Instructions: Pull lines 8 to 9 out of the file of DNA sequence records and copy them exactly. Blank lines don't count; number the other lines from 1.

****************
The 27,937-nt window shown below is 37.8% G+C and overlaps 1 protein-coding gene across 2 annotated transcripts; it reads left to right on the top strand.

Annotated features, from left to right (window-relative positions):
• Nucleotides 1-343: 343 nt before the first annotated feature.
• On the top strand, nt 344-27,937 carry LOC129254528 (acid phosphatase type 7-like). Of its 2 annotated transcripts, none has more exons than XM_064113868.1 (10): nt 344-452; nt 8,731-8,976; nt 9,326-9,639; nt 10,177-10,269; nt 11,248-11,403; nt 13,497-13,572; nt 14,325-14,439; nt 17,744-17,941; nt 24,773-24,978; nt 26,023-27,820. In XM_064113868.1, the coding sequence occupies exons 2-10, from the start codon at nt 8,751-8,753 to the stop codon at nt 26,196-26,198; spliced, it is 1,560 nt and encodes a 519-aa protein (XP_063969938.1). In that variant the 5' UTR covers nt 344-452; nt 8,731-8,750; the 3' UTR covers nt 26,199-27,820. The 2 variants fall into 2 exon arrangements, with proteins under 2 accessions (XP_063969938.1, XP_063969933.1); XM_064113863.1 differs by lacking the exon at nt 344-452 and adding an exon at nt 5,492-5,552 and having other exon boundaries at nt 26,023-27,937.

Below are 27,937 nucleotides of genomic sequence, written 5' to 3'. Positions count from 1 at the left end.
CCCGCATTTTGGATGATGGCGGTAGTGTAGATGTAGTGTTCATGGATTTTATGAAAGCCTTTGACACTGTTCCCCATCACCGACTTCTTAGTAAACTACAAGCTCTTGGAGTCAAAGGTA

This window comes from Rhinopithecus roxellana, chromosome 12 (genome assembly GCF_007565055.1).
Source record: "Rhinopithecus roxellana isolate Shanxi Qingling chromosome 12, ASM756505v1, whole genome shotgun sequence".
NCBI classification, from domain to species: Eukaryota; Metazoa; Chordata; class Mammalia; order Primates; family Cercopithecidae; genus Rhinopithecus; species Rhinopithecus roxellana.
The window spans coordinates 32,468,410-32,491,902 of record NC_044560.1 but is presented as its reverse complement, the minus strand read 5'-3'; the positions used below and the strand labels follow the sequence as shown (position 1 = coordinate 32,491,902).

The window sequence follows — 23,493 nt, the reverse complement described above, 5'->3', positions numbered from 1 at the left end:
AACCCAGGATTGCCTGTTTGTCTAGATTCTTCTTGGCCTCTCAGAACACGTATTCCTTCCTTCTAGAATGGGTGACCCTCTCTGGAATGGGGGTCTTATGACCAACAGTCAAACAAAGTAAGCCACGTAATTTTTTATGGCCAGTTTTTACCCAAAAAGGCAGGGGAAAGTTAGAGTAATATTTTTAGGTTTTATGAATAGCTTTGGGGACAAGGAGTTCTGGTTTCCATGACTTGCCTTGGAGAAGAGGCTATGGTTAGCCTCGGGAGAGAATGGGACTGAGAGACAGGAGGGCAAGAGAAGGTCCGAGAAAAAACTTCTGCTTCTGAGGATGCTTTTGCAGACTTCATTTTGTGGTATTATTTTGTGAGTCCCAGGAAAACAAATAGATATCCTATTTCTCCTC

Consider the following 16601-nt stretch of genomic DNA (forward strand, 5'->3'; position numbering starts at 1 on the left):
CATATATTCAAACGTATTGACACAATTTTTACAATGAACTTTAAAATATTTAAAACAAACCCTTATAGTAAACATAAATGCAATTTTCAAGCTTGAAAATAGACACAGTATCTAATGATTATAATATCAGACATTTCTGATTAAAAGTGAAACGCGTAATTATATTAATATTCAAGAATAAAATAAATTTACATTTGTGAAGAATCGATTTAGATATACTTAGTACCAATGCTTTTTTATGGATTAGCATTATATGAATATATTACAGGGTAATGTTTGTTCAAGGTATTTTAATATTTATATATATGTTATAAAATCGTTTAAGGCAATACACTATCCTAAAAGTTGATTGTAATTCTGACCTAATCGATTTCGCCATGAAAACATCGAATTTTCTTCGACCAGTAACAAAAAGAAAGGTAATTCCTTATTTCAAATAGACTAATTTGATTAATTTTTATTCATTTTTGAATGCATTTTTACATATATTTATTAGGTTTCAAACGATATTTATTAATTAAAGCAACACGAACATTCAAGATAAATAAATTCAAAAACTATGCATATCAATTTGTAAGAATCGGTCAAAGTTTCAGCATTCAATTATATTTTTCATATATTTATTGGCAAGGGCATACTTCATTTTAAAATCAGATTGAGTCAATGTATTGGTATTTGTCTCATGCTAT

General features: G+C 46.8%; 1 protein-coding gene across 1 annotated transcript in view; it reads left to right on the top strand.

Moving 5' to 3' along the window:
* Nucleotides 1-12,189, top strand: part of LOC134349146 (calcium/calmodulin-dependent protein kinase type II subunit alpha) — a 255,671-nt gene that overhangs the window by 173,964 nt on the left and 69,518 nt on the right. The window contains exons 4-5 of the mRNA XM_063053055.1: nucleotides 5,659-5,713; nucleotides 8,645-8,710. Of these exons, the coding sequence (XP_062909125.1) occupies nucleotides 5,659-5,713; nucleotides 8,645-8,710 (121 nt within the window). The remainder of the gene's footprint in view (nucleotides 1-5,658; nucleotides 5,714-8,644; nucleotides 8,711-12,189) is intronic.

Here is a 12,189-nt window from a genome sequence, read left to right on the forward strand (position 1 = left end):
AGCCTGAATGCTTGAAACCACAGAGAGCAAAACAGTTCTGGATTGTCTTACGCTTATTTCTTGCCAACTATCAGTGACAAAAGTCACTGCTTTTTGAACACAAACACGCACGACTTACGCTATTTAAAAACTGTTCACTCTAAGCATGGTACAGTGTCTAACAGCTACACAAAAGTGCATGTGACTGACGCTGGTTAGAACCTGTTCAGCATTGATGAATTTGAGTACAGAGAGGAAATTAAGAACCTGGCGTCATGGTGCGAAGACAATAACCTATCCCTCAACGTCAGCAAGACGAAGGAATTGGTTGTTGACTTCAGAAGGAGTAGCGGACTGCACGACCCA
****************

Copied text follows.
Source record: "Rhinopithecus roxellana isolate Shanxi Qingling chromosome 12, ASM756505v1, whole genome shotgun sequence".
NCBI classification, from domain to species: Eukaryota; Metazoa; Chordata; class Mammalia; order Primates; family Cercopithecidae; genus Rhinopithecus; species Rhinopithecus roxellana.